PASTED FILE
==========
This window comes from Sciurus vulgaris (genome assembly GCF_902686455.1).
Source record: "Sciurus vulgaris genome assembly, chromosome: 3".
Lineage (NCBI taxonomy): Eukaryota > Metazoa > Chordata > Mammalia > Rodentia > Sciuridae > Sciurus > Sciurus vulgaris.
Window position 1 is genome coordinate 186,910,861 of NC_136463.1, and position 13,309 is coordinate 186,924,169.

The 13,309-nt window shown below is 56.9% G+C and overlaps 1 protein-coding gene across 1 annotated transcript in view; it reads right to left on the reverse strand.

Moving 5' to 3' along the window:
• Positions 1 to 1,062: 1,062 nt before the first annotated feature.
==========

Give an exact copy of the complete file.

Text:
This window comes from Sciurus vulgaris (genome assembly GCF_902686455.1).
Source record: "Sciurus vulgaris genome assembly, chromosome: 3".
Lineage (NCBI taxonomy): Eukaryota > Metazoa > Chordata > Mammalia > Rodentia > Sciuridae > Sciurus > Sciurus vulgaris.
Window position 1 is genome coordinate 186,910,861 of NC_136463.1, and position 13,309 is coordinate 186,924,169.

The 13,309-nt window shown below is 56.9% G+C and overlaps 1 protein-coding gene across 1 annotated transcript in view; it reads right to left on the reverse strand.

Moving 5' to 3' along the window:
• Positions 1 to 1,062: 1,062 nt before the first annotated feature.